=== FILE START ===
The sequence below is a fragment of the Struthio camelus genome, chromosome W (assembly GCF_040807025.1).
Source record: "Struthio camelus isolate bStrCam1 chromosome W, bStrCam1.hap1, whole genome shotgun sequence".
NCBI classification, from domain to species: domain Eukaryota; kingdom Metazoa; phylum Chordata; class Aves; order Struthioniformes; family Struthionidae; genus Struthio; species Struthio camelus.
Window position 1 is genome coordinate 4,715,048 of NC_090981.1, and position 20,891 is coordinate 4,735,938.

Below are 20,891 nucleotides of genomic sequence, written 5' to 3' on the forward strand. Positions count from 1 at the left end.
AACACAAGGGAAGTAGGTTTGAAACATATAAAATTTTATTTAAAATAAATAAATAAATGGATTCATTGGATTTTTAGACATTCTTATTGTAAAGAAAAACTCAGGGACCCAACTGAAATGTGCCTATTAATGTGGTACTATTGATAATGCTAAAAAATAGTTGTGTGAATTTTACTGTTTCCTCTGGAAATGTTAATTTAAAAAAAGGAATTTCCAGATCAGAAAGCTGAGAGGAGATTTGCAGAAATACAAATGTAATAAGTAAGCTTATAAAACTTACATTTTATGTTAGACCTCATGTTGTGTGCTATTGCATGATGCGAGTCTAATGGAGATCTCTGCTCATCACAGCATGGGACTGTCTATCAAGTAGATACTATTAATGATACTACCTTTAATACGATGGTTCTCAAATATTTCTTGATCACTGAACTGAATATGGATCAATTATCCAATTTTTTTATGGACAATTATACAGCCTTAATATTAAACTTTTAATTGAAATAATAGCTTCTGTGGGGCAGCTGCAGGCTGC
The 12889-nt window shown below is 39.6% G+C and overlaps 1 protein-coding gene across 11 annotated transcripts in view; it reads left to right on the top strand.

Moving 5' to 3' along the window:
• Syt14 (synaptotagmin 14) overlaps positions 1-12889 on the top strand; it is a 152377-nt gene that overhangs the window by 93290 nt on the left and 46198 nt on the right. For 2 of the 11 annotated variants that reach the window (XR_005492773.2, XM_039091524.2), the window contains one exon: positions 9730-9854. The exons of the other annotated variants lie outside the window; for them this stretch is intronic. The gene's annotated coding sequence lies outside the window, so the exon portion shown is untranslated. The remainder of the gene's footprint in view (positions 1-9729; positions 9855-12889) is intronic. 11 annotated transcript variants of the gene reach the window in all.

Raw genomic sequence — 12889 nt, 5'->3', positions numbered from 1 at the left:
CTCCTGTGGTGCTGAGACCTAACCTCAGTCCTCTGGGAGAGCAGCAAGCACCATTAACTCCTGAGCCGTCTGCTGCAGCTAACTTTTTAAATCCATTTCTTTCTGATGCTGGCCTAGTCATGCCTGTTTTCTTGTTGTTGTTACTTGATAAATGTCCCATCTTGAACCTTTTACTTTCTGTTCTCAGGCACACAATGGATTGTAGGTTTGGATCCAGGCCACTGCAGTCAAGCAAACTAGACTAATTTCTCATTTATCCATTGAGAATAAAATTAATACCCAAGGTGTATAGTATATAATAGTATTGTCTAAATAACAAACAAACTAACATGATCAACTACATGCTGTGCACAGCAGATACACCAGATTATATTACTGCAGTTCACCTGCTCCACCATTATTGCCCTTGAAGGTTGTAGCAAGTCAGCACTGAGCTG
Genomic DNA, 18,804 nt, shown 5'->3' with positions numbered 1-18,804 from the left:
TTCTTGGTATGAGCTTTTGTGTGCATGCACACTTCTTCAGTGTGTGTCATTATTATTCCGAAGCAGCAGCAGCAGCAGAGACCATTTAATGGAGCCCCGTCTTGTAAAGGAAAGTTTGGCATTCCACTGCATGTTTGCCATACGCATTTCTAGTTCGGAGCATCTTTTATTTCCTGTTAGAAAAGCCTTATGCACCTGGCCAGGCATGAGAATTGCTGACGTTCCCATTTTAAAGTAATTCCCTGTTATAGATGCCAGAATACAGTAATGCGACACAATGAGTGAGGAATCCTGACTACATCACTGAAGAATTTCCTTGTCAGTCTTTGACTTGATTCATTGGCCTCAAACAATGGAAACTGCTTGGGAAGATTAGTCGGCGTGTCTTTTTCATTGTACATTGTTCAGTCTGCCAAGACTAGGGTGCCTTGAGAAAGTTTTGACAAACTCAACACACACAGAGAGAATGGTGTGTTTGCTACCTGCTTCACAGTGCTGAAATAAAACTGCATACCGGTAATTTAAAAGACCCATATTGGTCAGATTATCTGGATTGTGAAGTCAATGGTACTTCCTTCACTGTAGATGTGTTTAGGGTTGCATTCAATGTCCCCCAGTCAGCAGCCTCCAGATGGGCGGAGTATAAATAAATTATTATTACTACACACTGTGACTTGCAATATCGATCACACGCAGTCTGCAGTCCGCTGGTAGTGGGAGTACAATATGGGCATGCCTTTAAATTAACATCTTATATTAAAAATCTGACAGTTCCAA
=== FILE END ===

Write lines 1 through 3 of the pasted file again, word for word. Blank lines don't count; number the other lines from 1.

The sequence below is a fragment of the Struthio camelus genome, chromosome W (assembly GCF_040807025.1).
Source record: "Struthio camelus isolate bStrCam1 chromosome W, bStrCam1.hap1, whole genome shotgun sequence".
NCBI classification, from domain to species: domain Eukaryota; kingdom Metazoa; phylum Chordata; class Aves; order Struthioniformes; family Struthionidae; genus Struthio; species Struthio camelus.